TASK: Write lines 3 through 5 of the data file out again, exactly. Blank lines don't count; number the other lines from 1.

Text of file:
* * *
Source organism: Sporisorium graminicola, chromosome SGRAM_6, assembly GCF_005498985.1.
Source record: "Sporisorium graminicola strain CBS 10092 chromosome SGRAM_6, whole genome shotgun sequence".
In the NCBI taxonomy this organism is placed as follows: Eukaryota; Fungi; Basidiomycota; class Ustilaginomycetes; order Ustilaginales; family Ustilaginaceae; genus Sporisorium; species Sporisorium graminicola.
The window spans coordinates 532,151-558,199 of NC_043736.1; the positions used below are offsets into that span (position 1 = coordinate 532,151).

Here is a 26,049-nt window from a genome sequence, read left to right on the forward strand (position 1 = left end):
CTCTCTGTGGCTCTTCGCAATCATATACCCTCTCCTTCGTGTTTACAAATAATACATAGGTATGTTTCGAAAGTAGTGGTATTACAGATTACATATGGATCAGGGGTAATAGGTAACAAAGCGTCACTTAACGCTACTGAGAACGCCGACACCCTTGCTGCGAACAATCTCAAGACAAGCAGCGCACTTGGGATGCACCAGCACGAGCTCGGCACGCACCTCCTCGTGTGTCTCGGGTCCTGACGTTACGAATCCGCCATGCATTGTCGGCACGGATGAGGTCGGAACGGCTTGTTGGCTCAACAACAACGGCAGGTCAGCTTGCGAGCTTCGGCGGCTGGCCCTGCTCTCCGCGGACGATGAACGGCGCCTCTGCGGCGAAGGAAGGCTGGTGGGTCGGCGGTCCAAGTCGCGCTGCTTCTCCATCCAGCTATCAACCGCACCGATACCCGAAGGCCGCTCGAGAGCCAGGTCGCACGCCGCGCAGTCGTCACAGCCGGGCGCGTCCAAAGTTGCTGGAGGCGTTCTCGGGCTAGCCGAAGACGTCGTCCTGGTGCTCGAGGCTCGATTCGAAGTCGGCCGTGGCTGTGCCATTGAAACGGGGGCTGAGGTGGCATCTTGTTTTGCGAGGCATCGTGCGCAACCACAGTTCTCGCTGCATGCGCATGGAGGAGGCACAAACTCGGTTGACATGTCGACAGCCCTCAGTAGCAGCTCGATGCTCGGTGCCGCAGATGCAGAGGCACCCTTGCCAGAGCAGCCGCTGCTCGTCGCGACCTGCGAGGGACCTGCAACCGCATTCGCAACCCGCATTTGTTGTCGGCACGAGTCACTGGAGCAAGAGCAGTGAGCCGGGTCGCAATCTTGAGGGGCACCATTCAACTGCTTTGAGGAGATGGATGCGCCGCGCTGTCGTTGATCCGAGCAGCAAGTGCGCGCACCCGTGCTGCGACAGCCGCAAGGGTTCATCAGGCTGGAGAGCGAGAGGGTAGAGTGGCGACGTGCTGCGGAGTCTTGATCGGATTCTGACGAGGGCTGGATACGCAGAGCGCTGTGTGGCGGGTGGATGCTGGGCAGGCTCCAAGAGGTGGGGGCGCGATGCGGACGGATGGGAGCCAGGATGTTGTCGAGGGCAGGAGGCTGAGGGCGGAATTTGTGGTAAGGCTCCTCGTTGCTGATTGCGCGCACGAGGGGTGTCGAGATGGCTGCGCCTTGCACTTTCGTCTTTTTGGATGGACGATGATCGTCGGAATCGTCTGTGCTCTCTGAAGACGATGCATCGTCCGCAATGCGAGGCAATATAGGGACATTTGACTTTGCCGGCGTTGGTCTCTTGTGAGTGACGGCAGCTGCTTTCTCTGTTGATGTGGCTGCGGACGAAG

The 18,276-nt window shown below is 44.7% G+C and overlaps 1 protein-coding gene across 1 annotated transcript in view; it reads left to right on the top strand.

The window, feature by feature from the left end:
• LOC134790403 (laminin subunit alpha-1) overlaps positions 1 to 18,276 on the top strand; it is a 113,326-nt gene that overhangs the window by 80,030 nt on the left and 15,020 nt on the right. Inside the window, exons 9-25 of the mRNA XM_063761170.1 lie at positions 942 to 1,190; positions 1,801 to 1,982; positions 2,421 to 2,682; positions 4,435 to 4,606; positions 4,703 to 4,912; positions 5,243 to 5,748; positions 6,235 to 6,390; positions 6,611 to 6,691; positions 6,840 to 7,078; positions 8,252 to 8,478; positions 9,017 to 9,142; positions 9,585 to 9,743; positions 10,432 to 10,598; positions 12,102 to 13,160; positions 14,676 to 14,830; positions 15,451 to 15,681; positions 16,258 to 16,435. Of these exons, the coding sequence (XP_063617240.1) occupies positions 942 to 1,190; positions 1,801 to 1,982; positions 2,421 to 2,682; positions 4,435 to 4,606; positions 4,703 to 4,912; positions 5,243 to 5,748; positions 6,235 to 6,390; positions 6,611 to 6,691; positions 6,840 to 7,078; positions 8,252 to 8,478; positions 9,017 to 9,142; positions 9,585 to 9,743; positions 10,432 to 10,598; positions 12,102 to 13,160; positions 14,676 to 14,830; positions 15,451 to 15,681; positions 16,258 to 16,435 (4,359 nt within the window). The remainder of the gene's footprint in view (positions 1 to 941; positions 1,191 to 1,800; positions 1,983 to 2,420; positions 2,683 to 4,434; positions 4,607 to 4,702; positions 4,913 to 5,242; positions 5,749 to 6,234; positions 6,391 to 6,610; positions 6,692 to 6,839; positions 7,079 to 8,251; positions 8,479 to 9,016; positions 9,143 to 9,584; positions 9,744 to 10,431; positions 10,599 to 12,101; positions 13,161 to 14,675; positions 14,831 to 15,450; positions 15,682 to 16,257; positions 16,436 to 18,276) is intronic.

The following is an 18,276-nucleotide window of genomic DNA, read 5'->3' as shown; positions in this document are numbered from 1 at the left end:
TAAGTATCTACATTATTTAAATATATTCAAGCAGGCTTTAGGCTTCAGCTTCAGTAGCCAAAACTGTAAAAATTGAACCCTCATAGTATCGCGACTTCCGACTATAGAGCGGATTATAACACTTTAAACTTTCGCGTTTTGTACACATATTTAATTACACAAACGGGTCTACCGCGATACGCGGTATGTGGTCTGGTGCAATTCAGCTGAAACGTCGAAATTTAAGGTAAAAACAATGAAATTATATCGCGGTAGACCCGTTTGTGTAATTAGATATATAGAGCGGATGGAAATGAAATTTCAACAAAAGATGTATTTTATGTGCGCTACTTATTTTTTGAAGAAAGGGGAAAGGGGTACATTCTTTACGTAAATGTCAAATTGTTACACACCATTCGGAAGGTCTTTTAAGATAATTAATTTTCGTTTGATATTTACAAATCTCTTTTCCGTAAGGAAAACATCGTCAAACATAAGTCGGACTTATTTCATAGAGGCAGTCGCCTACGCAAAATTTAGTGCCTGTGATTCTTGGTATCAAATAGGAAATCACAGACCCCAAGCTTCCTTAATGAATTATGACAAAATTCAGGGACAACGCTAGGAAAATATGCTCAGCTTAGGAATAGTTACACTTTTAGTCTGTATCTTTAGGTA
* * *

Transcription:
In the NCBI taxonomy this organism is placed as follows: Eukaryota; Fungi; Basidiomycota; class Ustilaginomycetes; order Ustilaginales; family Ustilaginaceae; genus Sporisorium; species Sporisorium graminicola.
The window spans coordinates 532,151-558,199 of NC_043736.1; the positions used below are offsets into that span (position 1 = coordinate 532,151).

Here is a 26,049-nt window from a genome sequence, read left to right on the forward strand (position 1 = left end):